PBS runs some pieces by Laurence Kotlikoff on Social Security. His specialty is figuring out angles to increase Social Security payouts. It's all legal but often a bit weird. It's always schemes that only a few people could use. One scheme he's been promoting is for people who are drawing Disability Insurance Benefits (DIB) to suspend their Social Security retirement benefits once they reach full retirement age (FRA) and wait until age 70 to start collecting them. He's mad that Social Security has decided to stop this scheme. It's an odd scheme he's been promoting, available to only a few and advisable for even fewer but I think that Social Security's decision to prevent this scheme is wrong.
     Let me explain how his scheme would work -- if Social Security allowed it. If you file a claim for DIB, you're also filing a claim for retirement benefits. It says so at the top of the claim form. When you get to FRA, your DIB automatically stops and your retirement benefits start. You don't have to file a claim for the retirement benefits because you did so at the time you filed your DIB claim. A person who never files for DIB can get more per month by waiting until age 70 to file their claim for retirement benefits. It's called the delayed retirement credit. It's a good thing to do if you can afford to wait and if you're healthy because you receive a good deal more per month if you wait until age 70 to start drawing benefits. You can, in the alternative, file a claim for retirement benefits at FRA and ask that Social Security suspend your benefits. You still get the delayed retirement credit but dependent benefits are payable on the account. Kotlikoff was urging DIB recipients to suspend their retirement benefits once they reach FRA, thus getting the delayed retirement credit.
     Kotlikoff was unhappy to find out that Social Security decided in December to treat a request to suspend benefits in the automatic conversion situation as a request to withdraw the original DIB claim. That would require the claimant to pay back all DIB benefits that had been received. Almost no one would do that, ending Kotlikoff's scheme.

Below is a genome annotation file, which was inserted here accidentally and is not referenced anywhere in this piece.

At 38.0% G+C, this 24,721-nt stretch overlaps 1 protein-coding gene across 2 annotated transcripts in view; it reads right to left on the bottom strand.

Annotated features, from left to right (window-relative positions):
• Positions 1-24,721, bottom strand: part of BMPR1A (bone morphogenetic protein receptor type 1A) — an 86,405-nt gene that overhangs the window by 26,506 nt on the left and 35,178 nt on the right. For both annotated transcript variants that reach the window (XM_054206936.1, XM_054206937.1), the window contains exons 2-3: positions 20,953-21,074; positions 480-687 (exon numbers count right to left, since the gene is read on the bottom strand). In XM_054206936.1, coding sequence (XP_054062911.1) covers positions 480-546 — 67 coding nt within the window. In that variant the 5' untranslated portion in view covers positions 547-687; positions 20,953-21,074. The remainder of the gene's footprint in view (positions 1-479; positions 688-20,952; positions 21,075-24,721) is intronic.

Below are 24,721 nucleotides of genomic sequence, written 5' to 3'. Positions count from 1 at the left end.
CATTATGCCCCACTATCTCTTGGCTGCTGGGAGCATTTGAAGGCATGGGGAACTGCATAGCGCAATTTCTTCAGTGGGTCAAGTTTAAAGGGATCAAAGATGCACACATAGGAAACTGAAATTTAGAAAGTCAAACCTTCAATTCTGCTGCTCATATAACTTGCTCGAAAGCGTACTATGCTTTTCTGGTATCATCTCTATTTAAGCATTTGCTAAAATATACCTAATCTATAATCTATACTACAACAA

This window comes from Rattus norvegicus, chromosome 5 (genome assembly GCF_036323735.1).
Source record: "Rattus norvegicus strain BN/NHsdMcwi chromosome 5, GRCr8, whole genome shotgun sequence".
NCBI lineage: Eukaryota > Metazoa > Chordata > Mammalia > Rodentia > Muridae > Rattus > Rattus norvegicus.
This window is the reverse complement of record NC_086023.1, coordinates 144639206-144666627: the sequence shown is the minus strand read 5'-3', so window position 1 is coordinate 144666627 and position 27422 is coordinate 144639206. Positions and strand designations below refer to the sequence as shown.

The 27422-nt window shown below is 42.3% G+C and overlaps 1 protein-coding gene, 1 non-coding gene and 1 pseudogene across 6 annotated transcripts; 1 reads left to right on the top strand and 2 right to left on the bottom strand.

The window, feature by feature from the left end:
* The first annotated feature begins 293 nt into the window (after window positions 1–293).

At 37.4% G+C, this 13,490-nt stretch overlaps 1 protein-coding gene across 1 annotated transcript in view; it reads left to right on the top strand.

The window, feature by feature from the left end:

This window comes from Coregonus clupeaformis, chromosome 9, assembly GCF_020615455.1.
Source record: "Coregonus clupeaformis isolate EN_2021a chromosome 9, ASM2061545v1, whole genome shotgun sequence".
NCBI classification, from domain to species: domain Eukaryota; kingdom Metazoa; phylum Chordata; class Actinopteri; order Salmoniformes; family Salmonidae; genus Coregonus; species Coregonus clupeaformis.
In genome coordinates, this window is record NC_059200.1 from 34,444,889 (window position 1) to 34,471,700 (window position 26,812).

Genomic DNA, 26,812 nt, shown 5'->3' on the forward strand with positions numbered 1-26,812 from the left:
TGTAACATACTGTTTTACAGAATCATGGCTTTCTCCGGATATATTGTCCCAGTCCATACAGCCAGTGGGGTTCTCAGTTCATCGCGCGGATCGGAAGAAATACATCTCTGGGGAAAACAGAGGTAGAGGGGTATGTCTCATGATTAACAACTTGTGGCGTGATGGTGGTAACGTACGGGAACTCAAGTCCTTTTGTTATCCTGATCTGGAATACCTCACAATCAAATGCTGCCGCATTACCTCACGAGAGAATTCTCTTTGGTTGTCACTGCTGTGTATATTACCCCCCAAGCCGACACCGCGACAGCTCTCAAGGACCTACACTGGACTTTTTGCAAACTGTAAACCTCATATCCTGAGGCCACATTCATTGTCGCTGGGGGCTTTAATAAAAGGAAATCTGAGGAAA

I think the scheme that Kotlikoff has been promoting would be of value to very, very few people even if it were allowed. The vast majority of people eligible for Social Security retirement benefits have no choice but to take the money in order to support themselves. Many, perhaps most, of those who could afford this strategy shouldn't do it anyway because their life expectancy is low. The very impairments that put them on Social Security disability lower their life expectancy. Even those few claimants who could do this are unlikely to do so because the scheme is so exotic and hard to explain.
     Even though I think that Kotlikoff's scheme would be of value to very, very few people, I think that Social Security's position is wrong. I can't think of anything in the Social Security Act that supports the agency's position. There's a difference between asking that benefits be suspended and withdrawing a claim. The agency recognizes that difference. Why would you refuse to recognize that difference in just this one situation? What's wrong with permitting a handful of people to get the delayed retirement credit after being on DIB? Would it be OK if a claimant tells Social Security to stop their DIB a month before they reach FRA and then does a file and suspend? Surely, Kotlikoff will soon figure out that possibility.

Jan 29, 2015

Many Opting Out Of Video Hearings